Seeing a picture of yourself or your loved ones above our planet can change our awareness of this fragile shell nourishing all life on Earth. There are no borders visible from space, and the “Space Selfie” can provide a small taste of the “Overview Effect” (The psychological phenomenon experienced by astronauts who spend time above the Earth and feel the imperative to protect our planet).
2) Use the telescope’s main optic to take beautiful photos of space
Search for potentially dangerous asteroids or study distant galaxies like never before. Some photographic examples of the ARKYD’s capabilities include: objects in our solar system, such as Jupiter and its moons, and distant phenomena, such as the Crab Nebula. The ARKYD will also be able to perform photometric applications, like determining the spin rate of an asteroid. Don’t know what object in space you’d want to take a picture of? Check out Google Sky to view some of the images of space we, as a species, already have. Here are some other examples of observations that will be possible with the ARKYD’s main optic:
3) Use Your Telescope Time to Support Important Science Education
For us, an important part of this mission is educating the next generation. You can use your telescope time to allow students to learn about the cosmos, or help researchers conduct important scientific inquiry. We’ll also be working with a science center or museum to create a special educational curriculum AND an interactive, ARKYD-themed exhibit is also currently underway. We’ve long wanted to create an exciting, immersive educational experience that will help schools around the world take advantage of this new technology. Imagine being able to walk into an exhibit and actually control a space telescope as it travels above us at five miles per second!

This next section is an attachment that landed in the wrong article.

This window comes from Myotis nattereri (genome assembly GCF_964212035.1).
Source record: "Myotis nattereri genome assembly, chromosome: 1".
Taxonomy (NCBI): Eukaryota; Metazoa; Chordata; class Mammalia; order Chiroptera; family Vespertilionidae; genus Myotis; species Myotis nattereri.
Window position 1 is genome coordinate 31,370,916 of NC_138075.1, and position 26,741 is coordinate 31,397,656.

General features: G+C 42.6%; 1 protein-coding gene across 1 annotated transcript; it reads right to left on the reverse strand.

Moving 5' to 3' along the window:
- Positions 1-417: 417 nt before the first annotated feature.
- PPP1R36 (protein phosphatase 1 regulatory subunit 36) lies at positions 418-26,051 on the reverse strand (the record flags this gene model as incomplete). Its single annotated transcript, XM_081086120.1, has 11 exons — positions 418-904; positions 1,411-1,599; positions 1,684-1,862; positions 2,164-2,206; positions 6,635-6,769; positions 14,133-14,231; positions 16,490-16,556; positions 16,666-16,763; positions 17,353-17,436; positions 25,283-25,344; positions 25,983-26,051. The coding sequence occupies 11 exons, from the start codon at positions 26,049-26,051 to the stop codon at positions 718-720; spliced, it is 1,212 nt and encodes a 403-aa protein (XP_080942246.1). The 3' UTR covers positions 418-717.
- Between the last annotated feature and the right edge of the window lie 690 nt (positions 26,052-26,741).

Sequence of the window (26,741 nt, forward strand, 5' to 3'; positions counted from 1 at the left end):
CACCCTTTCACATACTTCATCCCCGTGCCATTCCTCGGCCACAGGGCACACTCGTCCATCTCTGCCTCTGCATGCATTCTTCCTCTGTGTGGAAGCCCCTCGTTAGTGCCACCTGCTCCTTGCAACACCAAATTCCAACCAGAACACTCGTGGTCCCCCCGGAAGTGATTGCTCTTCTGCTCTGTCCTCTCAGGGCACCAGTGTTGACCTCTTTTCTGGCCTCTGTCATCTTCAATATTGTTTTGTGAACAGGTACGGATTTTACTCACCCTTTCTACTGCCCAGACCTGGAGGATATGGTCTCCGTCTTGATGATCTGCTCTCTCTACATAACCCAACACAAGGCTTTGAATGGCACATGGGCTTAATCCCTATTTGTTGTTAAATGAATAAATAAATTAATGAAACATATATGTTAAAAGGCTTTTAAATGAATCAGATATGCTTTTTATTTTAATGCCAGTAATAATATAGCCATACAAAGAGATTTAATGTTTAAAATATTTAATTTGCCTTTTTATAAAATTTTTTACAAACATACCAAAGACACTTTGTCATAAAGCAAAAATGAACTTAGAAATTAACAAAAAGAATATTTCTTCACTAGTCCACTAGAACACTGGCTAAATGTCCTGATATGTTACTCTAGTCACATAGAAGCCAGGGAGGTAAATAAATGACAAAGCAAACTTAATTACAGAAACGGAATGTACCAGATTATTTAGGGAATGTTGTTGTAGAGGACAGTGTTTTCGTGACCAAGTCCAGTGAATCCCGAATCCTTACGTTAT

Space Sciences and Engineering are two of the most challenging subjects to teach in primary education. Students rarely get to work on any real science, and are instead stuck with theory that is difficult for many to grasp. The ARKYD brings these subjects directly into the classroom, giving students hands-on experience with a space telescope. They will learn how it is launched and how it works. Even more, they will get to use it to make their own space observations.
The details of the Curriculum and the Exhibit are being created as we speak. Below you’ll find a list of educational elements that we hope to make a reality for schools around the world:
- An immersive supplement to curriculum in physics, radio science and communications
- Space Selfies and Space Observations from the main optic, controlled by educators
- Access to an educational video series taught by engineers at Planetary Resources
- Mission badges
- A detailed poster of the ARKYD and 3D model of the spacecraft as a teaching aid
- and more…
Advances in technology have allowed us to make the spacecraft smaller, more efficient and cheaper than ever before. These advancements also allow us to pack more computing and optical power into a smaller package.
Arkyd Space Telescope Specs
- 200 mm aperture, f/4 primary optic
- Resolving capability: ~ 1 arcsecond
- Detection capability: to visual magnitude 19
- 5 MP+ image sensor
- Wavelength range: 200 nm to 1100 nm
- Available filters: UV bandpass (< 300 nm), B, V, R, OIII, Hα, 1 μm bandpass, Luminence (Clear)
- Active image stabilization